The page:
Next, turning to FIG. 7B, vertical pillars will be formed above completed conductor rails 200 (To save space substrate 100 is not shown in FIG. 7B and subsequent figures; its presence will be assumed.). Preferably a barrier layer 110 is deposited as the first layer after planarization of the conductor rails. Any suitable material can be used in the barrier layer, including tungsten nitride, tantalum nitride, titanium nitride, or combinations of these materials. In a preferred embodiment, titanium nitride is used as the barrier layer. Where the barrier layer is titanium nitride, it can be deposited in the same manner as the adhesion layer described earlier.

Next semiconductor material that will be patterned into pillars is deposited. In the present embodiment, the pillar comprises a semiconductor junction diode p-i-n diode having a bottom heavily doped n-type region, a capping layer immediately above, a middle intrinsic region, and a top heavily doped p-type region. The term junction diode is used herein to refer to a semiconductor device with the property of conducting current more easily in one direction than the other, having two terminal electrodes, and made of semiconducting material which is p-type at one electrode and n-type at the other.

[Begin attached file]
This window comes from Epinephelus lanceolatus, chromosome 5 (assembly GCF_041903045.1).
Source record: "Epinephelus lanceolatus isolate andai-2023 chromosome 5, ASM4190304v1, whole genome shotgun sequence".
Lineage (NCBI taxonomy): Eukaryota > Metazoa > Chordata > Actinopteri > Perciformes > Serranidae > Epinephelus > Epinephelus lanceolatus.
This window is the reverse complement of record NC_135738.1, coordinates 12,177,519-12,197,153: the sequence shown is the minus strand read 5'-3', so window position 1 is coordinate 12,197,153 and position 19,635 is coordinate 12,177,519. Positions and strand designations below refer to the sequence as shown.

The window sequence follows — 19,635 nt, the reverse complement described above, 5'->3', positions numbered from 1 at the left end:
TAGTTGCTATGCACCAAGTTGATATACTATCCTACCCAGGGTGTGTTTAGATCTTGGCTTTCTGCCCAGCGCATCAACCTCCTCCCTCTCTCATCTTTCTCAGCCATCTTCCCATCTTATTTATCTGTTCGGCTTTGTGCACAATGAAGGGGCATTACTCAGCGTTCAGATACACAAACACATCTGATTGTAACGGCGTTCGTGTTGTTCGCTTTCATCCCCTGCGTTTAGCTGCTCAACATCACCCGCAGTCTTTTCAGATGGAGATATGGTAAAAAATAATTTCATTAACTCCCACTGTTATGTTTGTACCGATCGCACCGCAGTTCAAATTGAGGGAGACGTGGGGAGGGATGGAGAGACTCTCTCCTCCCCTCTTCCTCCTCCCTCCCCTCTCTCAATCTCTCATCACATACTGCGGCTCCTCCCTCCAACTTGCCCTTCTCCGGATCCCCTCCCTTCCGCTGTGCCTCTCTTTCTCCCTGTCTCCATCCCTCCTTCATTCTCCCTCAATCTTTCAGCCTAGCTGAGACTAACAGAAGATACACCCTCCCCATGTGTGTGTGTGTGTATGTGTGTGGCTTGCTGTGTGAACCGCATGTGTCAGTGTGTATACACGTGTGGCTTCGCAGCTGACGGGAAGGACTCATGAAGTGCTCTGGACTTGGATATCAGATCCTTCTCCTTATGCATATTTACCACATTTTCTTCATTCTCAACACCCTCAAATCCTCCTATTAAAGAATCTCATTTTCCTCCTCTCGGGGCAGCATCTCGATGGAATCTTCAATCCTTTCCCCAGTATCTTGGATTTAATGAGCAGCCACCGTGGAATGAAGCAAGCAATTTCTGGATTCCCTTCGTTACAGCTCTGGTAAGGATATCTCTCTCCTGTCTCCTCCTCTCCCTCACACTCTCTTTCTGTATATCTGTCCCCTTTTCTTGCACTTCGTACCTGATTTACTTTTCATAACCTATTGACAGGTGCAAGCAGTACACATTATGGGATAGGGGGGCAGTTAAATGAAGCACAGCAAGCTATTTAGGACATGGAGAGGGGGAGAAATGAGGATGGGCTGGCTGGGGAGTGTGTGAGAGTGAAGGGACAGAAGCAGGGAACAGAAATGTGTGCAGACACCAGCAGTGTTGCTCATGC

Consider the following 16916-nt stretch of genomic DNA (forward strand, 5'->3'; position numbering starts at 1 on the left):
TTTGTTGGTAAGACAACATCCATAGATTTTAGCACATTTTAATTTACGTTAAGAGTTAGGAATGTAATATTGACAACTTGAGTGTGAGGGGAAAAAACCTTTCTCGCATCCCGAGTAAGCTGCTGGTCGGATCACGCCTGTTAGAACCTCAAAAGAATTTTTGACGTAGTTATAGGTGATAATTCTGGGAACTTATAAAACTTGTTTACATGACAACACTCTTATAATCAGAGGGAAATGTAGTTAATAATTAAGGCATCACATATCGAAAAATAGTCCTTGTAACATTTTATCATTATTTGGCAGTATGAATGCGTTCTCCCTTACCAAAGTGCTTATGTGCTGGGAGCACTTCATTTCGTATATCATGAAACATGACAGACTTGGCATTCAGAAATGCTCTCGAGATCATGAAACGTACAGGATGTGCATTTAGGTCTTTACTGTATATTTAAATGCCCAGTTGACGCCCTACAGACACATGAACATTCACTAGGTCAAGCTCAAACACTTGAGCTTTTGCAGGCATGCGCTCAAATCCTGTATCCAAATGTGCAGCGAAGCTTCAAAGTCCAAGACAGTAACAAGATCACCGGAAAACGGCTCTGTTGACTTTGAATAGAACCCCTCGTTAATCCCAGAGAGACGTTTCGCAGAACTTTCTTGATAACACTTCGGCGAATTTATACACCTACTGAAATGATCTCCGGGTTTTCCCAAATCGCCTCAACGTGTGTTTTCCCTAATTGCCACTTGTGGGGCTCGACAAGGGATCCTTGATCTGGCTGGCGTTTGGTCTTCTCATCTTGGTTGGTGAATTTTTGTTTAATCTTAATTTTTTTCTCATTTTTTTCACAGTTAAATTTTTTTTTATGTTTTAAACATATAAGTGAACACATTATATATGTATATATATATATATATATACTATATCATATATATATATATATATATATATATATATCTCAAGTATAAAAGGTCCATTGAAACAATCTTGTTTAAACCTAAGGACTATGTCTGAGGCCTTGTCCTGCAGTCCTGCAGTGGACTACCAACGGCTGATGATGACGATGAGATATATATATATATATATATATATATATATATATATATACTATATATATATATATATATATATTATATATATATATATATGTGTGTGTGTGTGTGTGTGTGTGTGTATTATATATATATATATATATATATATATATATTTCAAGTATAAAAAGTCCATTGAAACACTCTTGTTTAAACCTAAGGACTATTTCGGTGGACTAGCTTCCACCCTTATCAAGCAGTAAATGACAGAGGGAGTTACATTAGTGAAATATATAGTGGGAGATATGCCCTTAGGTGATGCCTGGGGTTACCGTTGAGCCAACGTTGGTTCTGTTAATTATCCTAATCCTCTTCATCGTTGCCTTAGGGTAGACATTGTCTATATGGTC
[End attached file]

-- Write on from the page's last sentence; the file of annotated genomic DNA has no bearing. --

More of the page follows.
The semiconductor material that will form bottom heavily doped n-type layer 112 is deposited first. This semiconductor material is preferably a silicon-germanium alloy which is at least 10 at % germanium to minimize the surface-seeking diffusion of the n-type dopant. Preferably a Si8Ge2 alloy is used. In other embodiments, the germanium content may be higher; for example it may be 25 at %, 30 at %, 50 at %, or more, including 100 at % germanium, with no silicon. In still other embodiments, some other semiconductor material, such as carbon or tin, may be included as a small proportion of the silicon-germanium alloy. Heavily doped layer 112 is preferably doped in situ by flowing an appropriate donor gas which will provide an n-type dopant. Flowing PH3 during deposition will cause phosphorus atoms to be incorporated into layer 112 as it forms. Dopant concentration should be at least about 5×1019 dopant atoms/cm3, for example between about 5×1019 and about 3×1021 dopant atoms/cm3, preferably about 8×1020 dopant atoms/cm3. Heavily doped layer 112 is preferably between about 50 and about 500 angstroms thick, preferably about 200 angstroms thick.